The Trip to Bountiful by Gary Fincke

The Trip to Bountiful

“When you’ve lived longer than your house and family,
you’ve lived long enough.”
          – Carrie Watts

For her last visit, my mother
arrived by bus. Conversation
was penance. Apology a charm.
The VCR worked a miracle
that fed the afternoon.
Downstairs, the weather
headed north, the house
six months old, surrounded
by infant shrubbery
and small, vulnerable trees.
Geraldine Page has died,
my mother said while
sorrow and wistfulness
settled in even before
the house in Bountiful
loomed catastrophic with loss.
My mother, throughout,
concentrated as if she had
fallen in love with longing
for the impossible.
And I, become companion,
allowed her, with rewind
and pause, to absorb
the expressive face
of a woman who wanted
nothing more than altering
the foreseeable future.
In the near dark, I allowed
the unspooling of credits,
extending her privacy
all the way to copyright
in what I believed was
generosity grand enough
to be labeled love.
Then we sat together as
empathy embraced us
like a shy, new arrival
until my mother settled
into her silence, the one
with rhythm so familiar
it was performed with no
accompanist but memory.


Gary Fincke’s collections of poetry have been published by Arkansas, Ohio State, Michigan State, BkMk, Lynx House, Jacar, and Serving House. His next collection, For Now, We Have Been Spared, will be published by Slant Books in 2024.

What the Doctor Said, What I Answered by Gary Fincke

What the Doctor Said, What I Answered

Yesterday, when asked to number my pain
from one to ten, I’d said seven, maybe,
or six, although nothing but ten would have
driven me twelve miles to expose myself.
How privacy is ceded to rescue,
and yet, even now, my C-Scan upon
the specialist’s screen, I remain stubborn
in dishonesty, my panic the white
of all colors for fear. This close to oncology,
I hear myself form “I understand,” beginning
to accept like the fool who waives his rights,
and though that doctor insists I might walk
away intact, I can’t shut myself up.
No matter what she qualifies, I talk
and talk, thinking I’ll get to it, this thing
I am working up to, how the slender grace
of benign can still be earned through
biopsy, its bright, fluttering peace
settling warily upon a branch, so close
just breathing sometimes startles it away.


Gary Fincke’s collections of poems have been published by Ohio State, Michigan State, Arkansas, BkMk, Lynx House, Jacar, and Serving House.

The Day Your Father Dies by Gary Fincke

The Day Your Father Dies

Three time zones east, while you sleep
in your travel-vouchered hotel suite,
the ambulance, pulsing red, but mute,
arrives for your father. Your sister,
discreet, waits for what she believes
is a decent hour, her morning nearly
ended before she places her call.

Because you mark this moment,
you will always know that the first
of six job-candidate interviews,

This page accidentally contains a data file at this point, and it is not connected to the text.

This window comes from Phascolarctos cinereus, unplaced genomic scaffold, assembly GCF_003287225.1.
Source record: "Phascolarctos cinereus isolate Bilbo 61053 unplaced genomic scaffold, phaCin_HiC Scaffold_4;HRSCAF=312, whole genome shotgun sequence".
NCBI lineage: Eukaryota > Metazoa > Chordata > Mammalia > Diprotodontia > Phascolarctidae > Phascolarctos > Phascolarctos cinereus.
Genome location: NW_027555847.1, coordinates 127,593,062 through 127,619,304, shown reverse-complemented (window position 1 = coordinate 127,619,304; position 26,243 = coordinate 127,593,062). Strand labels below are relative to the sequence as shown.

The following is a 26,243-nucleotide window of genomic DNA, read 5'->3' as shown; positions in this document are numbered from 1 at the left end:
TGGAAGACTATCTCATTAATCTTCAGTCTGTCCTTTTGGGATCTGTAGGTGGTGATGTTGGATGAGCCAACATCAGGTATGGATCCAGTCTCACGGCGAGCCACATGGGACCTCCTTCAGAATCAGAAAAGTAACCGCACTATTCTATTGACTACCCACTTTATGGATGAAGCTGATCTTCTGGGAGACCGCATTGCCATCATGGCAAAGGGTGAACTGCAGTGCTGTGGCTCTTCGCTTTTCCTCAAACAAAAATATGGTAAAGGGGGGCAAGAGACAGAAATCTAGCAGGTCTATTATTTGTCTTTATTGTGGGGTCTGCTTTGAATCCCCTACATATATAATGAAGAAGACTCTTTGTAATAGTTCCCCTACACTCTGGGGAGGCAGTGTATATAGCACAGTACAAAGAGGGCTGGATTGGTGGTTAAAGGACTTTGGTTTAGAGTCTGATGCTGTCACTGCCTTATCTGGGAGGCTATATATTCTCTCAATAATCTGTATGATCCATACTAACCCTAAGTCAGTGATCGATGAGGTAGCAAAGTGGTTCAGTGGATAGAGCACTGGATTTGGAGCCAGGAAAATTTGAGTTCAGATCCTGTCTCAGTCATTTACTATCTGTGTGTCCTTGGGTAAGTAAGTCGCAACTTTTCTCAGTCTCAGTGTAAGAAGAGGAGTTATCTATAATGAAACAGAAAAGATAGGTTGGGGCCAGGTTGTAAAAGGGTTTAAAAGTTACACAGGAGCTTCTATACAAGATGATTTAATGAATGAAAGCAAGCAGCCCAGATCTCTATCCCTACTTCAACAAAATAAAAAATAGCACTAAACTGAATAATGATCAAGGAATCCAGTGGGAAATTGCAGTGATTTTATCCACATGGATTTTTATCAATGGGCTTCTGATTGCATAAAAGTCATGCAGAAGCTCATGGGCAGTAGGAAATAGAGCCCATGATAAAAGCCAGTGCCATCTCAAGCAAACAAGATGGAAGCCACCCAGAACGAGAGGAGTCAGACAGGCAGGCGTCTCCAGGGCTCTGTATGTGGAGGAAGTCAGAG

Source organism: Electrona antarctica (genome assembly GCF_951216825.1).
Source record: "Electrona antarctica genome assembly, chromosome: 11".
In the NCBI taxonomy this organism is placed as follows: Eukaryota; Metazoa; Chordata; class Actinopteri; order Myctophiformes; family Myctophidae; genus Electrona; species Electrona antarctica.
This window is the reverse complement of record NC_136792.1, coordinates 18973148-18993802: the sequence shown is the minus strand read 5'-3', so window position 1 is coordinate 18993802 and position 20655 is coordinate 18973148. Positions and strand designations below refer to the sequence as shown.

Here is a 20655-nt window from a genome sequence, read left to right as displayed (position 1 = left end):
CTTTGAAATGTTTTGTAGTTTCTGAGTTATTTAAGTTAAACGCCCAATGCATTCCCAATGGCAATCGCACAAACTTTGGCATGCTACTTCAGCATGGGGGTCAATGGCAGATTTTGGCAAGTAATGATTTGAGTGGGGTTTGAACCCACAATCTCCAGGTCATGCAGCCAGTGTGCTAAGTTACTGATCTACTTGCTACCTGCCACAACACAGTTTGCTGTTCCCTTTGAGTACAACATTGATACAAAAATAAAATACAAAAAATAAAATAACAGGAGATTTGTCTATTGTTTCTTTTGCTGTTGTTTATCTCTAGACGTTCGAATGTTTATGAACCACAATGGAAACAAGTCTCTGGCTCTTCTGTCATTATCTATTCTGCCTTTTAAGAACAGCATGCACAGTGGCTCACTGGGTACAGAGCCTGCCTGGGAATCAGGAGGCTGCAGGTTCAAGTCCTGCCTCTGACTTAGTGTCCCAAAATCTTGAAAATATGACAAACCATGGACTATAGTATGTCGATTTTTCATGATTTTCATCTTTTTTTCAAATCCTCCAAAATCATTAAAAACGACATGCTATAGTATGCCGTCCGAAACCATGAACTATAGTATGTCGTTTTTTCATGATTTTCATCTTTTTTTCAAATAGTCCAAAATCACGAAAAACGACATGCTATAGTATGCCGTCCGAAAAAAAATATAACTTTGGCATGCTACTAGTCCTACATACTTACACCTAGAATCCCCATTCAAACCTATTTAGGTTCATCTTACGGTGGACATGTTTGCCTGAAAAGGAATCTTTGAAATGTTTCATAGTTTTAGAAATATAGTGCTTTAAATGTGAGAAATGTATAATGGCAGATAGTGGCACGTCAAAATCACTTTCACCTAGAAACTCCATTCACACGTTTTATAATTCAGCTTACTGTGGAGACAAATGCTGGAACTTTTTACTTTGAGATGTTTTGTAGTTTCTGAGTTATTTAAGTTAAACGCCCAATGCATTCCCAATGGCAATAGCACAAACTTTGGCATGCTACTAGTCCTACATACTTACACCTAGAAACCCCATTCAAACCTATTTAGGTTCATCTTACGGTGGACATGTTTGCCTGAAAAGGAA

right then, is eight minutes away.
While you fix on absence, your colleague
carries three morning conversations;
you make phone calls during lunch.

When, during the afternoon, you begin
to season your questions with banter,
the candidates are quick to smile.
Your rooms are swept and scoured while
you overhear strangers toast each other
before dinner in an expensive restaurant
so close you can walk there, then back

to where the hours, their voices hushed,
reuse their condolences throughout
your all-night sleeplessness. A plane
taxis to its gate with no plans but waiting
for you to board just after sunrise, exiting,
then entering two versions of winter, light
about to be altered by accumulated snow.


Gary Fincke’s collections have won what is now the Wheeler Prize (Ohio State) and the Wheelbarrow Books Prize (Michigan State). His latest collection, The Mussolini Diaries was published by Serving House in 2020.

Union Work by Gary Fincke

Union Work

Get lost somewhere, the supervisor said,
and I didn’t question because summer
was nearly over, that week and one more
before I would return to the college
where I was addicted to being lost.
I walked on the public path where tourists,
some afternoons, huddled while college girls
whose fathers held white collar jobs explained
what was happening in sterilizing
and packaging before escorting them
to a shop that featured plastic pickles,
cartoon ketchup bottles, and hard-cover
pictorial histories of Heinz that
praised baked beans, spaghetti, and a long list
of condensed, canned soups. The locker room, when
I reached it, was deserted, a shift change
hours away. I found a newspaper
and sat against a wall to read about
the Pirates and the racial unrest that
had blossomed again in cities, Newark
lately, Detroit, Cleveland, and Baltimore.
I felt like a thief earning two dollars
and fifty cents for an hour of lost,
a job whose one demand was hiding shame.
I might as well have been cutting one more
calculus class in order to avoid
the simple task of humiliation,
watching my roommate dress and leave before
I rose to get lost where nothing was done
but following the progress of shadows
while I mastered what I already knew.
For small pleasure, I chose an exact time
to stand and go, timing my travel back
to research. Though that clock, like calculus,
didn’t care what I did, advancing while
I wasn’t thankful for the privilege
of union wage for being lost, even
those minutes, walking slowly, to return.


Gary Fincke’s latest collections of poetry are The Infinity Room, which won the Wheelbarrow Books Pize (Michigan State, 2019) and The Mussolini Diaries (Serving House, 2020). Other collections of fiction, poetry, and nonfiction have won the Flannery O’Connor Prize for Short Fiction (Georgia), what is now the Wheeler Poetry Prize (Ohio State), and the Robert C. Jones Prize for Short Nonfiction (Pleaides Press).